(Originally published on my old LiveJournal.)
In French, as you may know, April Fool’s Day is called Poisson d’Avril, which literally means “April Fish.”
My Dad sometimes tells a story about when I was a little kid and I discovered a deck of Tarot cards. Immediately enchanted, I set about telling the fortunes of all my friends. Of course, I didn’t know what any of the cards or layouts meant, so my readings were both linear and extremely literal. I’d just slap the cards down one after another like I was playing War: “You will be stabbed with ten swords! Then you will be given seven coins! Then you will become a juggler! Then you will die!”
What I lacked in symbology, I made up in oracular conviction, by bellowing all of my prophesies in a booming voice (as booming as an eight-year-old can muster). It must have worked too, because, as my Dad tells it, my little chums would finish their Tarot readings quaking in fright. All the fortunes I told ended badly. I think I thought you just kept going all the way through the deck until you got to Death or one of the other clearly fatal cards. How else would you know when to stop?
(Some parents might have stepped in after the third or fourth ashen-faced eight-year-old staggered home, each convinced of their own strangely specific yet utterly unavoidable doom. But Dad obviously thought this was all a good laugh. I love my parents and the irreligious upbringing they gave me. Ours would later be the go-to house for scary Ouija board action. And if I’ve never told you my Sunday School story, I will.)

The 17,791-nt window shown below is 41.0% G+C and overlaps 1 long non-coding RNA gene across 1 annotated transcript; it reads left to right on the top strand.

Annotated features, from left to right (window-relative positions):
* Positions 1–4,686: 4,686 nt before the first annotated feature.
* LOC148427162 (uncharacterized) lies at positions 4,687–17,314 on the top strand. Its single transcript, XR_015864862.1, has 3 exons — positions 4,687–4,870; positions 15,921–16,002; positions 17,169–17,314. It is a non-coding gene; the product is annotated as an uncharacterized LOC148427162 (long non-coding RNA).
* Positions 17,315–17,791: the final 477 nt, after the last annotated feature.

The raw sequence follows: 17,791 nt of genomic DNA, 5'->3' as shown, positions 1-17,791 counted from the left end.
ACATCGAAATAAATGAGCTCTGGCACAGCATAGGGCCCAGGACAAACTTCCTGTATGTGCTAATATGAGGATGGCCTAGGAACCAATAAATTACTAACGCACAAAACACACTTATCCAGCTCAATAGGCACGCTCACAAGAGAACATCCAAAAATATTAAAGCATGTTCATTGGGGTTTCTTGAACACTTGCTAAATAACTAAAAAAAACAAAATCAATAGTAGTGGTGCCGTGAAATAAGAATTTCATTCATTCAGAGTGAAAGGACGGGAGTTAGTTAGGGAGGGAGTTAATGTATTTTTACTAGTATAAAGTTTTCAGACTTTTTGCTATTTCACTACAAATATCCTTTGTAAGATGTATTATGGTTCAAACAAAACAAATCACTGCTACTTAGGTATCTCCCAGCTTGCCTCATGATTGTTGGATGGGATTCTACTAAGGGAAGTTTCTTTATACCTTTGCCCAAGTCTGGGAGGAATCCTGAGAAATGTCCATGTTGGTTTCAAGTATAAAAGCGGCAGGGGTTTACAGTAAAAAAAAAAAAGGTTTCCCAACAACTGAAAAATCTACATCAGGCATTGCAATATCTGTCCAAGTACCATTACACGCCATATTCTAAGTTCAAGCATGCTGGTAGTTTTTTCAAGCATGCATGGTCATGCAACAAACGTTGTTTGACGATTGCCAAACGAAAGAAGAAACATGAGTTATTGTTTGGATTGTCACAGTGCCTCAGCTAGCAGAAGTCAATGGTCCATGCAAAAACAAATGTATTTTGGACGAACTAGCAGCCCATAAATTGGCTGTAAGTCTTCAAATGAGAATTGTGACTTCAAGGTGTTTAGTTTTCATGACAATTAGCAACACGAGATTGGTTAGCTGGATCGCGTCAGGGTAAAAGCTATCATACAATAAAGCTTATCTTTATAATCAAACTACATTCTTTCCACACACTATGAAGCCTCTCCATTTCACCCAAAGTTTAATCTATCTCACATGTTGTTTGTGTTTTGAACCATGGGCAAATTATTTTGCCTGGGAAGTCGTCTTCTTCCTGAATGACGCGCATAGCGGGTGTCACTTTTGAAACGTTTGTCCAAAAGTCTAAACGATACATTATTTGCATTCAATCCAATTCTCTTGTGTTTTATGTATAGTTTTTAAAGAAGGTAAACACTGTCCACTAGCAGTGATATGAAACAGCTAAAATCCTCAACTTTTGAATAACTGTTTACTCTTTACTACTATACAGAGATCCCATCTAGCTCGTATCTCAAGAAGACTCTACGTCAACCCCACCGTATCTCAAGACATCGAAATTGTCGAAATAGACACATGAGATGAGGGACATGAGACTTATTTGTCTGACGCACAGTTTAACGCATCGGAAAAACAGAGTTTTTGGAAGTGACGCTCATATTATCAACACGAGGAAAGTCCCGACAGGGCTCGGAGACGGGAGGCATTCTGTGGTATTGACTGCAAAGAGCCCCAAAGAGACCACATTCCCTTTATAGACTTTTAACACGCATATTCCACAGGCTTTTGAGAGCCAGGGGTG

Anyway, Dad was particularly taken by the fate I prophesied for my friend Aaron McLaughlin: “You will ride on a horse! You will drink from three cups! And then… you will be hit by a fish!!” I don’t even know which Tarot card has a fish on it, but that is the line from this story that has stuck as family catchphrase #17,368: “You will be hit… by a fish!” (You’re supposed to say it booming and loud, with just a little pregnant pause before revealing the precise instrument of your subject’s frappage.)
Aaron McLaughlin and his family moved to Alberta, so I don’t know if he ever did get hit by that fish. But the saying has stayed with me, and I’ve come to think of it as my own fortune rather than his. It’s not a terrifying doom, but a warning against hubris, and a reminder of the general perversity of the cosmos. Don’t get too full of yourself. Don’t count your chickens. Just when you start thinking you’re all that—an Emperor, or a Juggler, or some fancy dude on a horse with seven coins and a cup—Fwap! You too will be hit by a fish.
Case in point: me, the last week or so. “Hey, I’m graduating soon! Hey, I got a swell job! Lookit me, big Harvard PhD with a fancy poobah fellowship! Hey, big tax refund coming our way! Wonder what we’ll spend all those coins on?” Then today: Crash of thunder. Deluge of rain. “Hey, it’s been raining steadily for 48 hours. Hey, our ceiling is leaking in seven places. Hey, should it be… bulging like that?”
Happy Poisson d’Avril, everybody. 🙂